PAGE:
Possible tics diagnosed as stereotypies in patients with severe autism spectrum disorder: a video-based evaluation

Research output: Contribution to journalArticlepeer-review

Standard

Possible tics diagnosed as stereotypies in patients with severe autism spectrum disorder : a video-based evaluation. / Termine, Cristiano; Grossi, Enzo; Anelli, Valentina; Derhemi, Ledina; Cavanna, Andrea E.

In: Neurological Sciences, 19.12.2020.

Research output: Contribution to journalArticlepeer-review

Harvard

APA

Vancouver

Author

Bibtex

@article{6597bc5b5493485fae08af72a31717a0,
title = "Possible tics diagnosed as stereotypies in patients with severe autism spectrum disorder: a video-based evaluation",
abstract = "BACKGROUND: The association of stereotypies and tics is not rare in children with severe autism spectrum disorder (ASD). The differential diagnosis between stereotypies and tics in this patient population can be difficult; however, it could be clinically relevant because of treatment implications.METHODS: A total of 108 video recordings of repetitive behaviors in young patients with stereotypies in the context of ASD were reviewed by a movement disorders expert and a trainee, in order to assess the prevalence of possible co-morbid tics. The Modified Rush Videotape Rating Scale (MRVS) was used to rate tic frequency and severity.RESULTS: Out of 27 patients with stereotypies (24 males; mean age 14 years), 18 (67%) reported possible tics. The most frequently observed tics were eye blinking, shoulder shrugging, neck bending, staring, and throat clearing. The mean MRVS score was 5, indicating mild tic severity. The only significant difference between patients with tics and patients without tics was the total number of stereotypies, which was higher in the subgroup of patients without tics (p = 0.01).CONCLUSIONS: Expert review of video-recordings of repetitive behaviors in young patients with ASD and stereotypies suggests the possibility of a relatively high rate of co-morbid tics. These findings need to be integrated with a comprehensive clinical assessment focusing on the diagnostic re-evaluation of heterogeneous motor manifestations.",
author = "Cristiano Termine and Enzo Grossi and Valentina Anelli and Ledina Derhemi and Cavanna, {Andrea E}",
year = "2020",
month = dec,
day = "19",
doi = "10.1007/s10072-020-04995-1",
language = "English",
journal = "Neurological Sciences",
issn = "1590-1874",
publisher = "Springer",

}

RIS

TY - JOUR

T1 - Possible tics diagnosed as stereotypies in patients with severe autism spectrum disorder

T2 - a video-based evaluation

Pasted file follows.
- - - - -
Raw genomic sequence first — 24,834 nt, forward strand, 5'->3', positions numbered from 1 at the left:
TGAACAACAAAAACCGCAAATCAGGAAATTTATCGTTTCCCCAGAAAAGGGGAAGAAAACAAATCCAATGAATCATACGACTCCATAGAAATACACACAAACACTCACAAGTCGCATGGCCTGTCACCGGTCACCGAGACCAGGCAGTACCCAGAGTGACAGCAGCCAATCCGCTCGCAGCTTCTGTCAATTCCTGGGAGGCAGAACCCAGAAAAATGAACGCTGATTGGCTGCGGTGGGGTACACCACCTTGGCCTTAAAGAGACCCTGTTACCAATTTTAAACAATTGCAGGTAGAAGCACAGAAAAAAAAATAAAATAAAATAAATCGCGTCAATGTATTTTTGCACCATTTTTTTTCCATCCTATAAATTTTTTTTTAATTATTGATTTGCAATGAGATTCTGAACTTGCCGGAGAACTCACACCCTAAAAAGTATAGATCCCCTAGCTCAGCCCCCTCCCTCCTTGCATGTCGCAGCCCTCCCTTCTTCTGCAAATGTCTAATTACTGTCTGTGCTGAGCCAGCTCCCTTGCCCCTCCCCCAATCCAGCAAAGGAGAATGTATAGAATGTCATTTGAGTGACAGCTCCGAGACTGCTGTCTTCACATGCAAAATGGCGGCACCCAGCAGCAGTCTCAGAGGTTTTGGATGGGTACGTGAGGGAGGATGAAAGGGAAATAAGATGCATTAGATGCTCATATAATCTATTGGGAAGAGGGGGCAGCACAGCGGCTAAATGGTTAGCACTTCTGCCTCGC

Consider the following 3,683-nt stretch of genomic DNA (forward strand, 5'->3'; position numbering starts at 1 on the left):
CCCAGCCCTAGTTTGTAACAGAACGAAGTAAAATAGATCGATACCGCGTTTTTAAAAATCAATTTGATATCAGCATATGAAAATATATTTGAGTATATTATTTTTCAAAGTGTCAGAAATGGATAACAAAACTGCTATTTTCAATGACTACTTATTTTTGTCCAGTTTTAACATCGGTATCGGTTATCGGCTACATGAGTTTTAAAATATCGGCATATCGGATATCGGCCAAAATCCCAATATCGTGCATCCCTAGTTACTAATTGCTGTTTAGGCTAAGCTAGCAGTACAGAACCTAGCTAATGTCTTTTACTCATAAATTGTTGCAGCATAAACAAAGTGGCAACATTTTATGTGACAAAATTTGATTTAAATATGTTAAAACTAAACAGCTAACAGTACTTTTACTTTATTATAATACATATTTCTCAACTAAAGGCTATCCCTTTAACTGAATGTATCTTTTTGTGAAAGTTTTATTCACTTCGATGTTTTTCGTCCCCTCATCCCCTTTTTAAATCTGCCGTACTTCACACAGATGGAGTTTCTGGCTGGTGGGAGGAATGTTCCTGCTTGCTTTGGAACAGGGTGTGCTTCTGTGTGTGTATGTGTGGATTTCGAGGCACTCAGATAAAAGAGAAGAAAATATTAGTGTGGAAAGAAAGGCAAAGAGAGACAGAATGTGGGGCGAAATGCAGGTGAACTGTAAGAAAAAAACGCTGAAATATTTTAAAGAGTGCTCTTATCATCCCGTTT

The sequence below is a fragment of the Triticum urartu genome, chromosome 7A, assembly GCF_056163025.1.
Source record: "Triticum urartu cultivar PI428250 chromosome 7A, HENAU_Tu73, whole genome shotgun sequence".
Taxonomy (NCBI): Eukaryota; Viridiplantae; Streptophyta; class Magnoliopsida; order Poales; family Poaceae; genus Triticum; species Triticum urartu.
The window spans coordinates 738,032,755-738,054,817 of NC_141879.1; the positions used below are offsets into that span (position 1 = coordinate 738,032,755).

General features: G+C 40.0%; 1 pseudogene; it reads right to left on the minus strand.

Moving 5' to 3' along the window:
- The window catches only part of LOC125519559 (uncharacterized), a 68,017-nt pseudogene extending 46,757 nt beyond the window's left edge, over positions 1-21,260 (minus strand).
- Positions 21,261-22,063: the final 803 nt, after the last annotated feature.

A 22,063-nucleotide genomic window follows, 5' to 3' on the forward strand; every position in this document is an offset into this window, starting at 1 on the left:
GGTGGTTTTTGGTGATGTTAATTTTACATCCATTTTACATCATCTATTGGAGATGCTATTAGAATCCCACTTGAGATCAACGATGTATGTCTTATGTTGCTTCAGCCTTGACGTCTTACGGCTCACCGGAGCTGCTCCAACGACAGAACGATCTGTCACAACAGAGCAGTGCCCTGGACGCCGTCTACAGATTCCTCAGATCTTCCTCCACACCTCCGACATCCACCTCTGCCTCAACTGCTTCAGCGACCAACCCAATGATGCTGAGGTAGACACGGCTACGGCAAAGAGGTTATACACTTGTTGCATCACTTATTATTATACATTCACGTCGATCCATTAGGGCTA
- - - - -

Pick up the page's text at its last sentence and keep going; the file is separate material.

AU - Termine, Cristiano

AU - Grossi, Enzo

AU - Anelli, Valentina

AU - Derhemi, Ledina

AU - Cavanna, Andrea E

PY - 2020/12/19

Y1 - 2020/12/19

N2 - BACKGROUND: The association of stereotypies and tics is not rare in children with severe autism spectrum disorder (ASD). The differential diagnosis between stereotypies and tics in this patient population can be difficult; however, it could be clinically relevant because of treatment implications.METHODS: A total of 108 video recordings of repetitive behaviors in young patients with stereotypies in the context of ASD were reviewed by a movement disorders expert and a trainee, in order to assess the prevalence of possible co-morbid tics. The Modified Rush Videotape Rating Scale (MRVS) was used to rate tic frequency and severity.RESULTS: Out of 27 patients with stereotypies (24 males; mean age 14 years), 18 (67%) reported possible tics. The most frequently observed tics were eye blinking, shoulder shrugging, neck bending, staring, and throat clearing. The mean MRVS score was 5, indicating mild tic severity. The only significant difference between patients with tics and patients without tics was the total number of stereotypies, which was higher in the subgroup of patients without tics (p = 0.01).CONCLUSIONS: Expert review of video-recordings of repetitive behaviors in young patients with ASD and stereotypies suggests the possibility of a relatively high rate of co-morbid tics. These findings need to be integrated with a comprehensive clinical assessment focusing on the diagnostic re-evaluation of heterogeneous motor manifestations.

AB - BACKGROUND: The association of stereotypies and tics is not rare in children with severe autism spectrum disorder (ASD). The differential diagnosis between stereotypies and tics in this patient population can be difficult; however, it could be clinically relevant because of treatment implications.METHODS: A total of 108 video recordings of repetitive behaviors in young patients with stereotypies in the context of ASD were reviewed by a movement disorders expert and a trainee, in order to assess the prevalence of possible co-morbid tics. The Modified Rush Videotape Rating Scale (MRVS) was used to rate tic frequency and severity.RESULTS: Out of 27 patients with stereotypies (24 males; mean age 14 years), 18 (67%) reported possible tics. The most frequently observed tics were eye blinking, shoulder shrugging, neck bending, staring, and throat clearing. The mean MRVS score was 5, indicating mild tic severity. The only significant difference between patients with tics and patients without tics was the total number of stereotypies, which was higher in the subgroup of patients without tics (p = 0.01).CONCLUSIONS: Expert review of video-recordings of repetitive behaviors in young patients with ASD and stereotypies suggests the possibility of a relatively high rate of co-morbid tics. These findings need to be integrated with a comprehensive clinical assessment focusing on the diagnostic re-evaluation of heterogeneous motor manifestations.

U2 - 10.1007/s10072-020-04995-1

DO - 10.1007/s10072-020-04995-1

M3 - Article

C2 - 33340349

JO - Neurological Sciences

JF - Neurological Sciences

SN - 1590-1874

ER -